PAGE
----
Your Credit Report And Credit Scores

Understanding Your Credit Report And Credit Scores

A firm comprehension of your credit report and the factors that influence your credit scores significantly contributes to a healthy financial lifestyle. Regular monitoring of your credit report can reveal any financial missteps such as bounced checks, bankruptcy filings or lender inquiries, and other registered items like wage garnishments or car liens.

1. The Anatomy of Your Credit Report

Your credit document encompasses information reported by various financial institutions that you have engaged with. This includes credit card companies, banks, and telecommunication firms. The details captured include when you opened your account, the amount you owe, your payment history, and whether you frequently exceed your credit limit or if your accounts have ever been in collections.

2. Decoding Your Credit Score

Your credit score is a numerical representation of your creditworthiness. It ranges from 300 (poor) to 900 (excellent), with a score of 650 generally viewed as good enough to qualify for most credit cards, loans, and lines of credit. Lenders use a two-part rating system based on your TransUnion or Equifax credit report to ascertain your credit score and determine your credit risk.

2.1 Credit Type

The first part of the rating is a letter indicating the type of credit:


R: Revolving (e.g. credit cards)

I: Installment (e.g. mortgages, vehicle financing, personal loans)

2.2 Payment Status

The second part of the rating shows how current you keep your account. This info generally stays on your record for six years, except for debt management options and creditor inquiries, which usually only appear for three.

Here’s a brief overview of the ratings:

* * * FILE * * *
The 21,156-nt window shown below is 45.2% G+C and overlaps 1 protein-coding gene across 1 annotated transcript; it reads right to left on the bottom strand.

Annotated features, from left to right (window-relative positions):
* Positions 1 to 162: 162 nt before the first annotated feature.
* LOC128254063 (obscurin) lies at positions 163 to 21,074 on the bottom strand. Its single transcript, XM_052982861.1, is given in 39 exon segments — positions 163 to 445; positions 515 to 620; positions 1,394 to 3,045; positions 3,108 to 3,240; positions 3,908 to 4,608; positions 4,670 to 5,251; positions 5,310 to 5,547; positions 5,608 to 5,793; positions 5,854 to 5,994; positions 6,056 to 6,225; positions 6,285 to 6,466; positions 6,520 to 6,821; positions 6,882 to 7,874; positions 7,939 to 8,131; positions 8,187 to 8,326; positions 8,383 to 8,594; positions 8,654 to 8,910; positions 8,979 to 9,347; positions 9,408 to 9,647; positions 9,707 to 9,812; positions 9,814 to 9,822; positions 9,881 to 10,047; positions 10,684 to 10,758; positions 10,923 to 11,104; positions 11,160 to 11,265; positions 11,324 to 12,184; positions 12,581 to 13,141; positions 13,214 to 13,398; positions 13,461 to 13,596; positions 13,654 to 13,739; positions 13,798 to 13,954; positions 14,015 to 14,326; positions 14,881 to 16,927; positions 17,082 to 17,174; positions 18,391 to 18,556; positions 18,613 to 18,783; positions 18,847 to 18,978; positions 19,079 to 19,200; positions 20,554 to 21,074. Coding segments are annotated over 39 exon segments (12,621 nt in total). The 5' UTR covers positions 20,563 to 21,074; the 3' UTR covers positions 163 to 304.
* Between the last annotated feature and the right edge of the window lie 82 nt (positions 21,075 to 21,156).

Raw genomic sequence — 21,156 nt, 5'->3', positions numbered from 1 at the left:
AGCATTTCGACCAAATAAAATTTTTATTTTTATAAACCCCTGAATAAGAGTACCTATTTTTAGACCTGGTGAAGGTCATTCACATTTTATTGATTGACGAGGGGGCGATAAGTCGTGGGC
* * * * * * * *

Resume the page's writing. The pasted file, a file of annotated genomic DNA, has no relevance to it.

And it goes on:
1: Pays as agreed

2: 31-59 days late

3: 60-89 days late

4: 90-110 days late

5: More than 120 days late

7: Payments through a debt management option

8: Repossession

9: Written off as ‘bad debt’ or bankruptcy

3. Factors Influencing Your Credit Scores

The calculation of credit scores can vary between creditors as each institution uses a proprietary formula for calculation. However, the scores are usually within a close range. Equifax identifies the following approximation of each factor’s impact:

3.1 Payment History (35%)

This factor reviews how you have repaid your debts, if you’ve honored the payment terms, your record of missed or late payments, and whether any collections actions have been taken against you.

3.2 Used vs. Available Credit (30%)

This aspect considers whether you carry a monthly balance on your credit accounts and how much of your credit limit you generally use.

3.3 Credit History (15%)

The number of credit accounts you have open, the length of time they’ve been open, and how long they’ve been in good standing are considered under this factor.

3.4 Public Records (10%)

This part takes into account whether there’s a prior history of Bankruptcy or Consumer Proposals and if there are any other public records that may indicate a credit risk.